Telework Means Better, Unfettered Work

Earlier this month more than 136,000 people pledged to telework as part of Mobile Work Exchange’s third-annual Telework Week. Today, Mobile Work Exchange (MWE), a telework advocacy group sponsored by several tech companies, released a report looking back on the results of this year’s Telework Week.

This annual event accomplishes a couple of things. First, it offers real savings for its participants and for the environment, preventing nearly 8,000 tons of pollutants from sullying our environment and contributing to diseases like childhood cancer and asthma. The report claims that pledges cut out 15.1 million miles of commuting, saved more than $12 million in commuting costs, and reclaimed more than 660,000 hours wasted in that mindless chore our society has come to accept as a necessary evil: the daily commute.

Which brings us to the second goal: raising awareness of the myriad benefits of this new(ish) way of working. There’s a lot of inertia to overcome for both employees and managers to transform the way work gets done; managers in particular might be nervous about ceding control to a mobile workforce. What they need is data, and Telework Week gives us a great data set that can help us evaluate telework’s worth. (Pledges fill out questionnaires detailing their work habits.) We know that 2013’s participants were mostly federal employees. This was largely a result of the 2010 Telework Enhancement Act, which required all federal agencies to enact telework policies.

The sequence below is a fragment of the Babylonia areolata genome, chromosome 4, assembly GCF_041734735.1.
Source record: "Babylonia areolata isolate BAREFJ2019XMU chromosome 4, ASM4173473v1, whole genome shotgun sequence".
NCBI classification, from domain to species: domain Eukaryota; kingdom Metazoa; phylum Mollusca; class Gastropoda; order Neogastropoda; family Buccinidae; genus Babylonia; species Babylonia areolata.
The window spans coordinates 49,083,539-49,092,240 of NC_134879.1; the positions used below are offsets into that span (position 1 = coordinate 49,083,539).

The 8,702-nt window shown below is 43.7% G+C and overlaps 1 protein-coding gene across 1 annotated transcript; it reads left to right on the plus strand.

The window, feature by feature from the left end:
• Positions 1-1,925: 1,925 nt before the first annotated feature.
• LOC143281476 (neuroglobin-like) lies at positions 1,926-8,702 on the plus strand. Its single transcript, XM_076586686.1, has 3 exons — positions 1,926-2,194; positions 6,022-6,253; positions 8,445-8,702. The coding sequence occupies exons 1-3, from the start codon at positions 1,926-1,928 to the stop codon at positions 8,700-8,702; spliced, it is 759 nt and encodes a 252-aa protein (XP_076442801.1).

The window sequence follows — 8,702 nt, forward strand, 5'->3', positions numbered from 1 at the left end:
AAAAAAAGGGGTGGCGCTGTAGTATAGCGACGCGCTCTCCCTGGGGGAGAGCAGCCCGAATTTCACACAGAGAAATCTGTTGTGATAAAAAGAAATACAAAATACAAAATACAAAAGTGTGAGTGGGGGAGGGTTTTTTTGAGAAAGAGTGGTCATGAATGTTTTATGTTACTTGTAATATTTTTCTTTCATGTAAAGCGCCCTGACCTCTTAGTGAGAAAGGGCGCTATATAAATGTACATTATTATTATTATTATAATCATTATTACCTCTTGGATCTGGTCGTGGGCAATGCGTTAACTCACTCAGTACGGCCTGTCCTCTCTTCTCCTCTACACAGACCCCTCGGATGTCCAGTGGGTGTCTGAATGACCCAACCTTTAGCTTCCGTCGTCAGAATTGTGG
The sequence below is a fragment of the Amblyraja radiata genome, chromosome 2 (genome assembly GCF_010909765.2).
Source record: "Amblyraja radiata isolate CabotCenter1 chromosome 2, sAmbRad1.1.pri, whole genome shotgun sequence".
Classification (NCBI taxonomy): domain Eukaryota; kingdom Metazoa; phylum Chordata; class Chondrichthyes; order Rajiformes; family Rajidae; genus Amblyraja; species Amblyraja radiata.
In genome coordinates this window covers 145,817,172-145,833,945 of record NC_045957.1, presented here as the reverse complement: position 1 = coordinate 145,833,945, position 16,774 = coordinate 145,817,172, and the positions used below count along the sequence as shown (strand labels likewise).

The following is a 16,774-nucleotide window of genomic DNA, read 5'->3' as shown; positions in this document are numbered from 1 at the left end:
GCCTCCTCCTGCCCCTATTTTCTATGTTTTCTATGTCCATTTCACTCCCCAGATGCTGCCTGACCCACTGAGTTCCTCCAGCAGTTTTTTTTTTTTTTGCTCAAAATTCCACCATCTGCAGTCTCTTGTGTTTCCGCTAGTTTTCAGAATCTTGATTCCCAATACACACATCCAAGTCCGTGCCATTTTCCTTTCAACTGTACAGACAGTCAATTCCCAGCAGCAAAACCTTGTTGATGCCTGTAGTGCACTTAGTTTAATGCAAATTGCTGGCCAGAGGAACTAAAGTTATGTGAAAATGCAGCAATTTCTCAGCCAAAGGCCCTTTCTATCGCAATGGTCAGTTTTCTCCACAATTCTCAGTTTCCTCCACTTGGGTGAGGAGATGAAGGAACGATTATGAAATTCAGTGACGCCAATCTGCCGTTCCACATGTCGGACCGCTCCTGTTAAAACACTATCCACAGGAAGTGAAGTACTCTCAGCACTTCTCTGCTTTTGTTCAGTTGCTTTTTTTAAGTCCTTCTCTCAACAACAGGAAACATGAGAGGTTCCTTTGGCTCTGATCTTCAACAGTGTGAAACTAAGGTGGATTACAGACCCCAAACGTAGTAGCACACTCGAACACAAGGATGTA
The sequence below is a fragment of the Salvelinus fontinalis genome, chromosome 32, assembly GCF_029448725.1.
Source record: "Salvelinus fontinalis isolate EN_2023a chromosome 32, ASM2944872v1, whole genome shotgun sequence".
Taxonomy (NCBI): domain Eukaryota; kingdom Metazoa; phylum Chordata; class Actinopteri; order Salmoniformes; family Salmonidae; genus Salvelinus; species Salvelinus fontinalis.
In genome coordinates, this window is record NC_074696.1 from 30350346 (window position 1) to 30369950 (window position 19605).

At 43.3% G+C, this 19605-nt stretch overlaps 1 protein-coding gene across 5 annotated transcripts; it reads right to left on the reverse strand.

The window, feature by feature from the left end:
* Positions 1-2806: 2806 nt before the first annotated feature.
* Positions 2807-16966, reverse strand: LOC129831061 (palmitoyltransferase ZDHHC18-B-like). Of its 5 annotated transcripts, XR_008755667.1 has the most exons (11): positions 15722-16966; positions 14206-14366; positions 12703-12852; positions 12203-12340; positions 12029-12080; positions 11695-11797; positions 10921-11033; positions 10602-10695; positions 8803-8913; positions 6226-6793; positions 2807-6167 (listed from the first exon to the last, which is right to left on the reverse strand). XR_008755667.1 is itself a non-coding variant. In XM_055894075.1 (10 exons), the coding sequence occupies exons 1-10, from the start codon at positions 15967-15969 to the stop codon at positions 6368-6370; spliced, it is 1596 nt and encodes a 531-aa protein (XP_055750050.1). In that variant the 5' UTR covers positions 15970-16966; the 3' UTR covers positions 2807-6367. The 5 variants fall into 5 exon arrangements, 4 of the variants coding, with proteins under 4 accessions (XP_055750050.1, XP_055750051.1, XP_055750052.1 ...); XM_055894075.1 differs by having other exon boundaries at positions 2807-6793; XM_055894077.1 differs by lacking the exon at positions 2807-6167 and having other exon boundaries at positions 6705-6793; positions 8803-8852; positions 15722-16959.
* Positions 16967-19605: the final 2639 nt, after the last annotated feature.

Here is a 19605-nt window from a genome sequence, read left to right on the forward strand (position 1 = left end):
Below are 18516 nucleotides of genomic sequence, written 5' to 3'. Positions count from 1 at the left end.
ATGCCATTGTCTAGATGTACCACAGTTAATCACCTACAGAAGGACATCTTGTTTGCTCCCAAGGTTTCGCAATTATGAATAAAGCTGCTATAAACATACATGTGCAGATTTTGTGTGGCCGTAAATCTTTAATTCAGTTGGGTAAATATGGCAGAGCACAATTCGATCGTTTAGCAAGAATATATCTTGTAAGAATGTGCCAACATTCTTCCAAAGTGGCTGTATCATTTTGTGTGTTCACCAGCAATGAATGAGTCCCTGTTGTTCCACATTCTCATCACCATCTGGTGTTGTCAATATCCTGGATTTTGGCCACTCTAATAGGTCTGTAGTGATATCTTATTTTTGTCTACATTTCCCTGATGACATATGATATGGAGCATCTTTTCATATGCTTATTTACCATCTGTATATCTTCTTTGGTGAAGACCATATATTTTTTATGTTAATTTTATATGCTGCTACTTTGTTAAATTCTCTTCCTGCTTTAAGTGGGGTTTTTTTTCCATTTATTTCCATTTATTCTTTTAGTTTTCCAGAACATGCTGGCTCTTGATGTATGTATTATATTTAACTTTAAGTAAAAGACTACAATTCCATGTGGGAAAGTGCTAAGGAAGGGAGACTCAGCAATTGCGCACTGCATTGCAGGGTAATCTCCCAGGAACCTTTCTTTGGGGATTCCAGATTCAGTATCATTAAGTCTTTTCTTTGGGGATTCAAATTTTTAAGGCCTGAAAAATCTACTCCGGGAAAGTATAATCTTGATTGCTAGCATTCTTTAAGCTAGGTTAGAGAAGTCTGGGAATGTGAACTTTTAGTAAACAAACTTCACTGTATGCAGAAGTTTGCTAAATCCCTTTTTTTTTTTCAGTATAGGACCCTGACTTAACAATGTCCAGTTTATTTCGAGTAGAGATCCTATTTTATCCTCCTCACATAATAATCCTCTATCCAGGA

According to MWE’s report, the average worker could save more than $4,500 if they extended Telework Week over an entire year. Pledges also felt more productive while teleworking, an observation corroborated by management: half of the managers surveyed reported more productive employees, half reported equally productive employees, and no firm reported a drop-off in productivity as a result of telework. For a sample size as large as this, that’s a remarkable accomplishment.

Companies like Cisco, one of the sponsors of Telework Week, get it, and not only because they want to sell technology to teleworking companies: 89 percent of Cisco’s employees telecommute at least once a week. And Cisco and other companies seeking the top talent in their fields need to offer flexible work arrangements like telework just to stay competitive. In the end, it’s not just about the environmental benefits or savings for employers: teleworking is an extremely valuable benefit for employees. Indeed for some, it’s even more important than high pay.

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  • Jim Luebke

    Silence equals assent here, I’m thinking.

    Keep up the drumbeat, this needs to stay a part of the conversation.

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